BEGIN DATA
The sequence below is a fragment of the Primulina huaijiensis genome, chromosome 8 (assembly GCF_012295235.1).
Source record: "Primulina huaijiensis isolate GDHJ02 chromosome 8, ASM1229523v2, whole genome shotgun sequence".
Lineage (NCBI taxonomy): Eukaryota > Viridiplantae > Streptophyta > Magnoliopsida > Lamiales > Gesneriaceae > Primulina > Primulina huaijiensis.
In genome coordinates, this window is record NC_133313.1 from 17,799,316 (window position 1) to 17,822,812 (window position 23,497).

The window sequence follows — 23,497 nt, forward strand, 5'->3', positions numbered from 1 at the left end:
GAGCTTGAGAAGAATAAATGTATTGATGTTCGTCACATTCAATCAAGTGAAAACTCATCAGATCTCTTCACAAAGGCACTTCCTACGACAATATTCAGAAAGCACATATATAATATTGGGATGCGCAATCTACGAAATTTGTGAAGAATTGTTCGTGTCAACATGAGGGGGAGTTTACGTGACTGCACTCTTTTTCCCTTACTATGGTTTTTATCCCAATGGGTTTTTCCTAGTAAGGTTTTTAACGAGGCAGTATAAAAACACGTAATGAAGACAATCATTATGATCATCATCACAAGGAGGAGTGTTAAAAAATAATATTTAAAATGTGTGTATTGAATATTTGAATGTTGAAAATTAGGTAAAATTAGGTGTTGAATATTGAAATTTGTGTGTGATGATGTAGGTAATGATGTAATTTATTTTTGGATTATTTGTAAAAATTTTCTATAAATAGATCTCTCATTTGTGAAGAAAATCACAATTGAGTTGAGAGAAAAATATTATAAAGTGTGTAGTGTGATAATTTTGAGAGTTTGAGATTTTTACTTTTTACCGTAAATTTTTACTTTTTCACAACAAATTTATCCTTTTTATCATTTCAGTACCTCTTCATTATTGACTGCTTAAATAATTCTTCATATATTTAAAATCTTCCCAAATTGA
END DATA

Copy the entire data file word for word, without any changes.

The sequence below is a fragment of the Primulina huaijiensis genome, chromosome 8 (assembly GCF_012295235.1).
Source record: "Primulina huaijiensis isolate GDHJ02 chromosome 8, ASM1229523v2, whole genome shotgun sequence".
Lineage (NCBI taxonomy): Eukaryota > Viridiplantae > Streptophyta > Magnoliopsida > Lamiales > Gesneriaceae > Primulina > Primulina huaijiensis.
In genome coordinates, this window is record NC_133313.1 from 17,799,316 (window position 1) to 17,822,812 (window position 23,497).

The window sequence follows — 23,497 nt, forward strand, 5'->3', positions numbered from 1 at the left end:
GAGCTTGAGAAGAATAAATGTATTGATGTTCGTCACATTCAATCAAGTGAAAACTCATCAGATCTCTTCACAAAGGCACTTCCTACGACAATATTCAGAAAGCACATATATAATATTGGGATGCGCAATCTACGAAATTTGTGAAGAATTGTTCGTGTCAACATGAGGGGGAGTTTACGTGACTGCACTCTTTTTCCCTTACTATGGTTTTTATCCCAATGGGTTTTTCCTAGTAAGGTTTTTAACGAGGCAGTATAAAAACACGTAATGAAGACAATCATTATGATCATCATCACAAGGAGGAGTGTTAAAAAATAATATTTAAAATGTGTGTATTGAATATTTGAATGTTGAAAATTAGGTAAAATTAGGTGTTGAATATTGAAATTTGTGTGTGATGATGTAGGTAATGATGTAATTTATTTTTGGATTATTTGTAAAAATTTTCTATAAATAGATCTCTCATTTGTGAAGAAAATCACAATTGAGTTGAGAGAAAAATATTATAAAGTGTGTAGTGTGATAATTTTGAGAGTTTGAGATTTTTACTTTTTACCGTAAATTTTTACTTTTTCACAACAAATTTATCCTTTTTATCATTTCAGTACCTCTTCATTATTGACTGCTTAAATAATTCTTCATATATTTAAAATCTTCCCAAATTGA